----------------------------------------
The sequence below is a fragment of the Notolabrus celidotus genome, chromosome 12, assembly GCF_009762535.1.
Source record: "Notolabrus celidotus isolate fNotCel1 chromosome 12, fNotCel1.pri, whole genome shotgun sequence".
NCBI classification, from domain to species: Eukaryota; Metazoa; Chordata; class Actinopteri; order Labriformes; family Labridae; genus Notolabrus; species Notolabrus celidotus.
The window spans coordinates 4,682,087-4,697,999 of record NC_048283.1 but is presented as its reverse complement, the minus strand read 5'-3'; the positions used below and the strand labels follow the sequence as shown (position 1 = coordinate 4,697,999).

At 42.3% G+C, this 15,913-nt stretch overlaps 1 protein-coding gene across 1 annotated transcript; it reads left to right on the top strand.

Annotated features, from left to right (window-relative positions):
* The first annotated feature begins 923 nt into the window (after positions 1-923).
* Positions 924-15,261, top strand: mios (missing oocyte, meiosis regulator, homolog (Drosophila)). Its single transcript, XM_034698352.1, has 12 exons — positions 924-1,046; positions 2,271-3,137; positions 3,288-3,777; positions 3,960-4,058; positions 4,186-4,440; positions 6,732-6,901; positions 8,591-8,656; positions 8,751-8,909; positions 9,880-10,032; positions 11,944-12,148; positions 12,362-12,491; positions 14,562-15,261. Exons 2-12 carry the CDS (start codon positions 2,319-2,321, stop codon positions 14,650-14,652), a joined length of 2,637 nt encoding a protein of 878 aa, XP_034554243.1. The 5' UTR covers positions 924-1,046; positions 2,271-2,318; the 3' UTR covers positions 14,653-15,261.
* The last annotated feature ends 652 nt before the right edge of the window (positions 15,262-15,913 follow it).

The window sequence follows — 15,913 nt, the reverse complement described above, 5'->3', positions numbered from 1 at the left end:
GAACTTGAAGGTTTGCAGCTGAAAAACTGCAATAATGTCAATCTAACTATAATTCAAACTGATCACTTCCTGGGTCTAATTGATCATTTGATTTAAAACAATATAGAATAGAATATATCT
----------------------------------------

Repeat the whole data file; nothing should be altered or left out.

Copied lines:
The sequence below is a fragment of the Notolabrus celidotus genome, chromosome 12, assembly GCF_009762535.1.
Source record: "Notolabrus celidotus isolate fNotCel1 chromosome 12, fNotCel1.pri, whole genome shotgun sequence".
NCBI classification, from domain to species: Eukaryota; Metazoa; Chordata; class Actinopteri; order Labriformes; family Labridae; genus Notolabrus; species Notolabrus celidotus.
The window spans coordinates 4,682,087-4,697,999 of record NC_048283.1 but is presented as its reverse complement, the minus strand read 5'-3'; the positions used below and the strand labels follow the sequence as shown (position 1 = coordinate 4,697,999).

At 42.3% G+C, this 15,913-nt stretch overlaps 1 protein-coding gene across 1 annotated transcript; it reads left to right on the top strand.

Annotated features, from left to right (window-relative positions):
* The first annotated feature begins 923 nt into the window (after positions 1-923).
* Positions 924-15,261, top strand: mios (missing oocyte, meiosis regulator, homolog (Drosophila)). Its single transcript, XM_034698352.1, has 12 exons — positions 924-1,046; positions 2,271-3,137; positions 3,288-3,777; positions 3,960-4,058; positions 4,186-4,440; positions 6,732-6,901; positions 8,591-8,656; positions 8,751-8,909; positions 9,880-10,032; positions 11,944-12,148; positions 12,362-12,491; positions 14,562-15,261. Exons 2-12 carry the CDS (start codon positions 2,319-2,321, stop codon positions 14,650-14,652), a joined length of 2,637 nt encoding a protein of 878 aa, XP_034554243.1. The 5' UTR covers positions 924-1,046; positions 2,271-2,318; the 3' UTR covers positions 14,653-15,261.
* The last annotated feature ends 652 nt before the right edge of the window (positions 15,262-15,913 follow it).

The window sequence follows — 15,913 nt, the reverse complement described above, 5'->3', positions numbered from 1 at the left end:
GAACTTGAAGGTTTGCAGCTGAAAAACTGCAATAATGTCAATCTAACTATAATTCAAACTGATCACTTCCTGGGTCTAATTGATCATTTGATTTAAAACAATATAGAATAGAATATATCT